A word that means to hold together firmly

co·​here | \ kō-ˈhir \intransitive verb1a : to hold together firmly as parts of the same mass broadly : stick, adhereb : to display cohesion of plant parts2 : to hold together as

A word that means to hold together firmly

co·​here | \ kō-ˈhir

How to pronounce cohere (audio)

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intransitive verb1a : to hold together firmly as parts of the same mass broadly : stick, adhereb : to display cohesion of plant parts

2 : to hold together as a mass of parts that cohere

3a : to become united in principles, relationships, or interests

b : to be logically or aesthetically consistent

Choose the Right Synonym for cohere

stick, adhere, cohere, cling, cleave mean to become closely attached. stick implies attachment by affixing or by being glued together. couldn't get the label to stick adhere is often interchangeable with stick but sometimes implies a growing together. antibodies adhering to a virus cohere suggests a sticking together of parts so that they form a unified mass. eggs will make the mixture cohere cling implies attachment by hanging on with arms or tendrils. clinging to a capsized boat cleave stresses strength of attachment. the wet shirt cleaved to his back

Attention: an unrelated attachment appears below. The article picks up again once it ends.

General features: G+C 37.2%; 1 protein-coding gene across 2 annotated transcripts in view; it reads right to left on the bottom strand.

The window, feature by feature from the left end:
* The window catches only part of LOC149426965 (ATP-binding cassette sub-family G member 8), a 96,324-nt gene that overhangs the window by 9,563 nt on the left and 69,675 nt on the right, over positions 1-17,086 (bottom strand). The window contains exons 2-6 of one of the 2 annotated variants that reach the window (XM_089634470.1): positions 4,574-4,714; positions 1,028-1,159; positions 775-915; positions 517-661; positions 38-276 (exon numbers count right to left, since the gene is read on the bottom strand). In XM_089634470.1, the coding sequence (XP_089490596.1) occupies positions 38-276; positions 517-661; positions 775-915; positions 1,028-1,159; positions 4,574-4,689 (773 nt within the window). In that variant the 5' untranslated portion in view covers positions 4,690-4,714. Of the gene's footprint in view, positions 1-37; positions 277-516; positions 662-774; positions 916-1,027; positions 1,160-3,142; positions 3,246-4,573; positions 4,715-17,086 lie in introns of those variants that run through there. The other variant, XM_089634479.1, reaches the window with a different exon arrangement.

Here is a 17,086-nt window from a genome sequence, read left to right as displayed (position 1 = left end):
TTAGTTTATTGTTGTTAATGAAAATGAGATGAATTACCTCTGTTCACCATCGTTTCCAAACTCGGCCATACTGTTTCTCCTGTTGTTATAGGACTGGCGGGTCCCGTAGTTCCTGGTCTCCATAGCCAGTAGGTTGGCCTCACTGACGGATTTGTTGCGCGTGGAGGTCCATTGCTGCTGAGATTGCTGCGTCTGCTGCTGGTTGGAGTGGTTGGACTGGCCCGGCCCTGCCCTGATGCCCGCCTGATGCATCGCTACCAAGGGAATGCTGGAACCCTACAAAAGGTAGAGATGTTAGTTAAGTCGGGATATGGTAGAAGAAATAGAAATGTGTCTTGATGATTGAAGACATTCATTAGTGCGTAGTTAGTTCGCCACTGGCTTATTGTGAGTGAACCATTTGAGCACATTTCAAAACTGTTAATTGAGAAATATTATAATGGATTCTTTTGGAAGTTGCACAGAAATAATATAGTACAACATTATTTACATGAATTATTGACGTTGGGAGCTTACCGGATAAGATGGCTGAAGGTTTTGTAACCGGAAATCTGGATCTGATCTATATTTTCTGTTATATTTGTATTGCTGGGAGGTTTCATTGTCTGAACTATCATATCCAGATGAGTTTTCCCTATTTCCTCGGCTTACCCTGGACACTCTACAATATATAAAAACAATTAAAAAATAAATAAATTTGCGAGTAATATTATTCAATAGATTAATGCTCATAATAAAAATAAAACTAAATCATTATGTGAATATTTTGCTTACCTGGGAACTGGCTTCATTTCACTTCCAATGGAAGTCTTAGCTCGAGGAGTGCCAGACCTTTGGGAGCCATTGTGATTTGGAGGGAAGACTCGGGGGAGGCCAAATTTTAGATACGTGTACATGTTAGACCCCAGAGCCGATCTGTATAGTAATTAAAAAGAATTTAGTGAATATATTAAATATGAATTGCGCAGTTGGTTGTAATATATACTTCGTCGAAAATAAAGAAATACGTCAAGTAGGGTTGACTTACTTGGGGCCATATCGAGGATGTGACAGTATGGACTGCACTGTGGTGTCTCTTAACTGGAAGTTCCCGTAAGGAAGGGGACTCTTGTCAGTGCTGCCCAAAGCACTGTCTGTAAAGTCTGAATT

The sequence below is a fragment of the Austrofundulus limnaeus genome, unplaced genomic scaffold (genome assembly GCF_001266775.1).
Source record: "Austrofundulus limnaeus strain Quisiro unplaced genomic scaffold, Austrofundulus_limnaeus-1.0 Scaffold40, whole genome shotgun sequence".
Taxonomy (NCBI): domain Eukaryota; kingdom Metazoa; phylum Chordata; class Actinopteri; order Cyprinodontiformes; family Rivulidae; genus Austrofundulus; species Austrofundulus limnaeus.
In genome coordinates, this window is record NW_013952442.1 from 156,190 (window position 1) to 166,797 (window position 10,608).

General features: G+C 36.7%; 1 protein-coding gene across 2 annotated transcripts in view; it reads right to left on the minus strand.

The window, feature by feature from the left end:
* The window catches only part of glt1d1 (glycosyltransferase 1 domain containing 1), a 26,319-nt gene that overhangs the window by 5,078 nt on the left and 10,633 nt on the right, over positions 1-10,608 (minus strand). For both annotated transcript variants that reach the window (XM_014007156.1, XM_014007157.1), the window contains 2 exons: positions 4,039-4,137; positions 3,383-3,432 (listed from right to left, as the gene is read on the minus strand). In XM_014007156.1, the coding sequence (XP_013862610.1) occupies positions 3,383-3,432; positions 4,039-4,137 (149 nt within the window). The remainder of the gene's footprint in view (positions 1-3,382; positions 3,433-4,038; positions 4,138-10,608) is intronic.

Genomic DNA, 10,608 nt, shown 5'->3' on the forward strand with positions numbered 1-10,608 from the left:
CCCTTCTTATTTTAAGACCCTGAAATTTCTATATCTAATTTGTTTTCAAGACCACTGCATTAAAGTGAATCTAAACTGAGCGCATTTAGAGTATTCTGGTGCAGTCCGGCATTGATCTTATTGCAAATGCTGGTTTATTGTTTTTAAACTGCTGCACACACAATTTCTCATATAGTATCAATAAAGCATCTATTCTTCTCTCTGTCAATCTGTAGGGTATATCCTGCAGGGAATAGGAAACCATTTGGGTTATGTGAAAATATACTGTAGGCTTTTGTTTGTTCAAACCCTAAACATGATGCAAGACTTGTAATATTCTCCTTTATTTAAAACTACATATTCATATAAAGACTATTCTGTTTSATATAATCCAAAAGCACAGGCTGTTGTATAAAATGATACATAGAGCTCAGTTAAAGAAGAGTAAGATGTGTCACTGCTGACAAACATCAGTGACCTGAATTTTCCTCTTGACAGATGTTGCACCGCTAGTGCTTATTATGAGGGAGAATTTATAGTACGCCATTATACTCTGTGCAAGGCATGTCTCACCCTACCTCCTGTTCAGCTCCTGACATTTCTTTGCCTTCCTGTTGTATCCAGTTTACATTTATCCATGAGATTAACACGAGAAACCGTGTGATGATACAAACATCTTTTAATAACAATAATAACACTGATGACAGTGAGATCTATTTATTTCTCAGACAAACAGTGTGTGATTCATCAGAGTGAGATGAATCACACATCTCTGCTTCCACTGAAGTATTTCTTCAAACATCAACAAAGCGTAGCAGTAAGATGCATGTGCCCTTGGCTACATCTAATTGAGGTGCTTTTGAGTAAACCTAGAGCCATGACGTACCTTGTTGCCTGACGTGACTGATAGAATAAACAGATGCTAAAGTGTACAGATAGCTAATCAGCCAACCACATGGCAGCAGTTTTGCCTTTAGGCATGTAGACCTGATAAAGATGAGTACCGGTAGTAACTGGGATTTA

Cohere vs Adhere

When you finish writing a paper, you may feel that it coheres well, since it's sharply focused and all the ideas seem to support each other. When all the soldiers in an army platoon feel like buddies, the platoon has become a cohesive unit. In science class you may learn the difference between cohesion (the tendency of a chemical's molecules to stick together) and adhesion (the tendency of the molecules of two different substances to stick together). Water molecules tend to cohere, so water falls from the sky in drops, not as separate molecules. But water molecules also adhere to molecules of other substances, so raindrops will often cling to the underside of a clothesline for a while before gravity pulls them down.

Examples of cohere in a Sentence

the account in his journal coheres with the official report of the battle beset by personal animosities, the people of the neighborhood could not cohere into an effective civic association

These example sentences are selected automatically from various online news sources to reflect current usage of the word 'cohere.' Views expressed in the examples do not represent the opinion of Merriam-Webster or its editors. Send us feedback.

History and Etymology for cohere

borrowed from Latin cohaerēre "to stick together, be in contact with, be connected," from co- co- + haerēre "to be closely attached, stick," going back to a stem *hais-, of obscure origin

Cite this Entry

Cohere. Merriam-Webster.com Dictionary, Merriam-Webster, https://www.merriam-webster.com/dictionary/cohere. Accessed 18 Aug. 2022.MLA

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